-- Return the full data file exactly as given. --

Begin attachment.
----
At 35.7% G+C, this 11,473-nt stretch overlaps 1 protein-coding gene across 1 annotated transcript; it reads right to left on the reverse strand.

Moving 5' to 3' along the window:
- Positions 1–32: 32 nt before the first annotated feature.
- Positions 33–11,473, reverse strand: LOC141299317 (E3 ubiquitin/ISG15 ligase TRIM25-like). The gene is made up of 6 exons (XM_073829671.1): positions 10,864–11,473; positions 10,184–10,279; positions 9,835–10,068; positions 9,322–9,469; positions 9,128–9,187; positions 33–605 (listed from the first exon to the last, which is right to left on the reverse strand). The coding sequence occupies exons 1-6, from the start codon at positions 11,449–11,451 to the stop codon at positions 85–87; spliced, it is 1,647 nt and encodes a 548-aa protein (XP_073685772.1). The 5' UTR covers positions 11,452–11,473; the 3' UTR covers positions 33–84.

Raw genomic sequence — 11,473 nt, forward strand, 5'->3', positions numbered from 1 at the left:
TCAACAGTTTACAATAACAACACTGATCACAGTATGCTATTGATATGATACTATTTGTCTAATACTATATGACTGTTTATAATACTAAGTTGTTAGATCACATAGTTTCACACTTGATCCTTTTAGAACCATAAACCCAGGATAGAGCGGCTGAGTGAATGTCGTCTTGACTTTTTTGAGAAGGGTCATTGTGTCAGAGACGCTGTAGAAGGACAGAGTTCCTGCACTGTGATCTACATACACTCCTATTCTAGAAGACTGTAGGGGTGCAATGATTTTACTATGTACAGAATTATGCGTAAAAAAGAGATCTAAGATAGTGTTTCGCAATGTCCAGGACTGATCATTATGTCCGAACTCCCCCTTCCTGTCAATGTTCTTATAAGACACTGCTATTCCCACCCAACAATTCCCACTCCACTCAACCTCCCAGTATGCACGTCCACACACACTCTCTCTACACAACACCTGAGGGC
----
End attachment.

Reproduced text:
At 35.7% G+C, this 11,473-nt stretch overlaps 1 protein-coding gene across 1 annotated transcript; it reads right to left on the reverse strand.

Moving 5' to 3' along the window:
- Positions 1–32: 32 nt before the first annotated feature.
- Positions 33–11,473, reverse strand: LOC141299317 (E3 ubiquitin/ISG15 ligase TRIM25-like). The gene is made up of 6 exons (XM_073829671.1): positions 10,864–11,473; positions 10,184–10,279; positions 9,835–10,068; positions 9,322–9,469; positions 9,128–9,187; positions 33–605 (listed from the first exon to the last, which is right to left on the reverse strand). The coding sequence occupies exons 1-6, from the start codon at positions 11,449–11,451 to the stop codon at positions 85–87; spliced, it is 1,647 nt and encodes a 548-aa protein (XP_073685772.1). The 5' UTR covers positions 11,452–11,473; the 3' UTR covers positions 33–84.

Raw genomic sequence — 11,473 nt, forward strand, 5'->3', positions numbered from 1 at the left:
TCAACAGTTTACAATAACAACACTGATCACAGTATGCTATTGATATGATACTATTTGTCTAATACTATATGACTGTTTATAATACTAAGTTGTTAGATCACATAGTTTCACACTTGATCCTTTTAGAACCATAAACCCAGGATAGAGCGGCTGAGTGAATGTCGTCTTGACTTTTTTGAGAAGGGTCATTGTGTCAGAGACGCTGTAGAAGGACAGAGTTCCTGCACTGTGATCTACATACACTCCTATTCTAGAAGACTGTAGGGGTGCAATGATTTTACTATGTACAGAATTATGCGTAAAAAAGAGATCTAAGATAGTGTTTCGCAATGTCCAGGACTGATCATTATGTCCGAACTCCCCCTTCCTGTCAATGTTCTTATAAGACACTGCTATTCCCACCCAACAATTCCCACTCCACTCAACCTCCCAGTATGCACGTCCACACACACTCTCTCTACACAACACCTGAGGGC